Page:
This 3 For 10 roundup comes from a non existant magical mixtape boutique. A New Age store where the clerks provide you with mixtapes based purely on emotion. It would be some wild conceptual shit, like holistic healing with crystals, but the crystals are mixtapes about cocaine distribution.
If you’re looking to feel cold and emotionless in your core we have a nice joint from Fred The Godson to numb you to the chaos of life. If you want to escape the problems of the world and relax into a world of absurd possibility we’ve got Riff Raff chopped up. Maybe you desire to elevate your spirit to a plane of lush warmth relaxation, for that we’ve got a new instrumental joint from Dirtybird B. All of that spiritual therapy for the price of free ninety nine and some karmic retribution. Who wants to go half on a pop-up shop? The New York Times will definitely cover this shit.
If you’re the type of cat that’s wild concerned with bringing New York rap back in its 1995 incarnation you’re probably more than familiar with Fred The Godson. You also probably don’t read this blog and have spent most of this global warming induced mild summer lamenting how you haven’t had a chance to wear your new Timbs. For the rest of the world, Fred may be a kind of a hard sell. Dude kinda sounds like Jim Jones, raps like Fabolous and looks like a giant infant with braids.
However, his recent City Of God tape with DJ Drama gives us a couple of reasons to check this dude, who might be a lost member of the Bebe’s Kids tribe. Dude comes through as a above average NY coke rapper once you cull out all the generic NY club tracks and shitty ballads. City of God gives us about 10 songs that feature Fred going in over some quality production that ranges from Lex Luger sound alikes to classic boom bap. On this tape dude sounds best over moody minimalist cocaine synth pieces. “Doves” with Pusha T features dudes rapping surprisingly about cocaine, but the combination of the cold track and Fred’s detached delivery sounds entirely on point for the remorseless dealer character he cultivates.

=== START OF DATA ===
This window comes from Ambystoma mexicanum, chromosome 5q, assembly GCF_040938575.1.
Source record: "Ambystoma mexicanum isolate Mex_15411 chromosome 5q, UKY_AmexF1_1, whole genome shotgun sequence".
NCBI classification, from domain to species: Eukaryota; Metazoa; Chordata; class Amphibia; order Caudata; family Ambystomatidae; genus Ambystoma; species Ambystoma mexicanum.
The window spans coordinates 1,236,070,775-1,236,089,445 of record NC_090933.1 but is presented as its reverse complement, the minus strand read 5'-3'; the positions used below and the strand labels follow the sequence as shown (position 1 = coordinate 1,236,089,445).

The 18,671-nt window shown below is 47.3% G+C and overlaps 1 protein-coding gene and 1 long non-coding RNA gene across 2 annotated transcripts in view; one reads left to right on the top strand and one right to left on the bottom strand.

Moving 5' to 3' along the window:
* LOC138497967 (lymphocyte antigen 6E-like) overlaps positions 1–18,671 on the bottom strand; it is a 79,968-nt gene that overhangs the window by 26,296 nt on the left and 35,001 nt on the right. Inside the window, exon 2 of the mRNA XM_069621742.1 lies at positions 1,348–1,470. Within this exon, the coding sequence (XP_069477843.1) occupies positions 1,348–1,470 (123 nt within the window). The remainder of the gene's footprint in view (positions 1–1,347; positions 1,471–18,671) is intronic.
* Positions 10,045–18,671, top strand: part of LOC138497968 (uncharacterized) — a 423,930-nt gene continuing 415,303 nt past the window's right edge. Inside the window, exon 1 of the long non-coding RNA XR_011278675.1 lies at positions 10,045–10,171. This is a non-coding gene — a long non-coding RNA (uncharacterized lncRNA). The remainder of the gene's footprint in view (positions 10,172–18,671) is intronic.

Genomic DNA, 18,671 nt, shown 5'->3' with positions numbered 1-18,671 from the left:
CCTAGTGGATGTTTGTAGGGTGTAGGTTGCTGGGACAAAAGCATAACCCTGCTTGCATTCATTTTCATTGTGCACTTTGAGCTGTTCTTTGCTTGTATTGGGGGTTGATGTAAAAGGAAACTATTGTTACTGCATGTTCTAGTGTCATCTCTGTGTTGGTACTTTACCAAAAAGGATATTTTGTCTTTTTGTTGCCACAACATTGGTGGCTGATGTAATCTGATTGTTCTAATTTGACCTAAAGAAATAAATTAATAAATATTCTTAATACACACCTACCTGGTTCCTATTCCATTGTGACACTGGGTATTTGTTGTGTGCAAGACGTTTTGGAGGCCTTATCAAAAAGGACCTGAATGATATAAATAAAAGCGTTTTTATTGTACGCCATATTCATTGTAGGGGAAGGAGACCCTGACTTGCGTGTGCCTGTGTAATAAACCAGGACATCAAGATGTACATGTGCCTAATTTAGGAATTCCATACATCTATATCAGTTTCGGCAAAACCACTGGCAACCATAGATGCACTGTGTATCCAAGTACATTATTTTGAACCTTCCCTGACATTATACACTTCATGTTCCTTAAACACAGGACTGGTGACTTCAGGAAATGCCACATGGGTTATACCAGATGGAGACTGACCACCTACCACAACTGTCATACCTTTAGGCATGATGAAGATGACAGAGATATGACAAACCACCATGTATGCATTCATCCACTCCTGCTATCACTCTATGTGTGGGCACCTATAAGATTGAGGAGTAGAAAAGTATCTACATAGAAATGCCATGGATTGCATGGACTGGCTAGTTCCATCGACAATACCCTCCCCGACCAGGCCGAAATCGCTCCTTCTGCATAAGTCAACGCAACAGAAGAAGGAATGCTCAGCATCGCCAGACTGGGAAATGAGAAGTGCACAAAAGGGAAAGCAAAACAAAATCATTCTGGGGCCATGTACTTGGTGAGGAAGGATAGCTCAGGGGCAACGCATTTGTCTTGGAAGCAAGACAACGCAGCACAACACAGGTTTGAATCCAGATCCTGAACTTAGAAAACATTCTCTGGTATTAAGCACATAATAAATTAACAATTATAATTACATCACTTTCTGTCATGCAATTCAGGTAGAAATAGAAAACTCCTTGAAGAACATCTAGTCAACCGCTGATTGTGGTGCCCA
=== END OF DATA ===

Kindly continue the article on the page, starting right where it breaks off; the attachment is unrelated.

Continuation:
“How You Don’t Know Me” brings back Giorgio Moroder circa Scarface synths while Fred talks a bunch of shit. The best parts of this tape sound like a concept album about Nino Brown thinking about his life right before that old dude shot him in New Jack City. If Fred made that album he could easily carve out a lane for himself in the sea of Nautica and Northface rappers.
Sometimes screwing music works because you get a chance to really hear the intricacies of the song or pickup lyrics that you might’ve normally missed. In those instances the screw allows you to dissect the soundscape and let it wash over you. This is not one of those times. Rap Game Larry Bird is not an album that’s exceptionally deep in any way, the music is generally pretty sparse and the lyrics are absurdist rants from a dude who calls himself “the white Gucci Mane.”
While Riff Raff has a way to go before he reaches Gucci’s level of insanity, his brand of simple rhyming and bizarre boasts “I done shook dice with Larry Bird in Barcelona” are exactly the type of rap that sounds amazing chopped up into a hypnotic mix. While Riff Raff may never get a XXL rating on anything he ever releases this album is leading the race in “best album to get high to and play Mario Kart for 5 hours” award.
Instrumental hip hop feels like it should come entirely from California. Dudes out there have giant beach,es beautiful weather, great tacos and women with tans all year long, so it makes sense when they make albums that sounds like low level psychedelic dreams. That’s the reality of California living if I’m to believe the various documentaries of the state I’ve seen (Friday, Saved By The Bell, Fresh Prince of Bel-Air and The OC).
It comes as no surprise then, that the new album from producer Dirtybird B is the sort of chilled out head nodding experience that you could imagine yourself listening to on your first night at a beach bonfire after moving to LA from Brooklyn. Headphones turned up, relaxing in a light jacket in March, thinking about the possibilities of a new city while thinking “fuck winter.” Hard Work In Paradise is very reminiscent of the more chilled out Prefuse 73 productions or even a more rare joint like the first Dosh album. Really chill compositions that allow your mind to wander and go to beautiful places.